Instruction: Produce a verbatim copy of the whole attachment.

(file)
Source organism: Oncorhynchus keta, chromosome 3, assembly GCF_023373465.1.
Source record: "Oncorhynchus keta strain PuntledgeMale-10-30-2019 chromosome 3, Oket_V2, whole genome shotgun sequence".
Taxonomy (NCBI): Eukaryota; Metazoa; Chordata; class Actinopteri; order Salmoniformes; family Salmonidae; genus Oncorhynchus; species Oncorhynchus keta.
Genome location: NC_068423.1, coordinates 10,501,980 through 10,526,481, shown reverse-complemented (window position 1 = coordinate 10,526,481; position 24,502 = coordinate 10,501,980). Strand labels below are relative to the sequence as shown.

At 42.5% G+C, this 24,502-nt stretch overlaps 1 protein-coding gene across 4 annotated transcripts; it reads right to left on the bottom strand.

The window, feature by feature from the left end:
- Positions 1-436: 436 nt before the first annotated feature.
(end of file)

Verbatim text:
Source organism: Oncorhynchus keta, chromosome 3, assembly GCF_023373465.1.
Source record: "Oncorhynchus keta strain PuntledgeMale-10-30-2019 chromosome 3, Oket_V2, whole genome shotgun sequence".
Taxonomy (NCBI): Eukaryota; Metazoa; Chordata; class Actinopteri; order Salmoniformes; family Salmonidae; genus Oncorhynchus; species Oncorhynchus keta.
Genome location: NC_068423.1, coordinates 10,501,980 through 10,526,481, shown reverse-complemented (window position 1 = coordinate 10,526,481; position 24,502 = coordinate 10,501,980). Strand labels below are relative to the sequence as shown.

At 42.5% G+C, this 24,502-nt stretch overlaps 1 protein-coding gene across 4 annotated transcripts; it reads right to left on the bottom strand.

The window, feature by feature from the left end:
- Positions 1-436: 436 nt before the first annotated feature.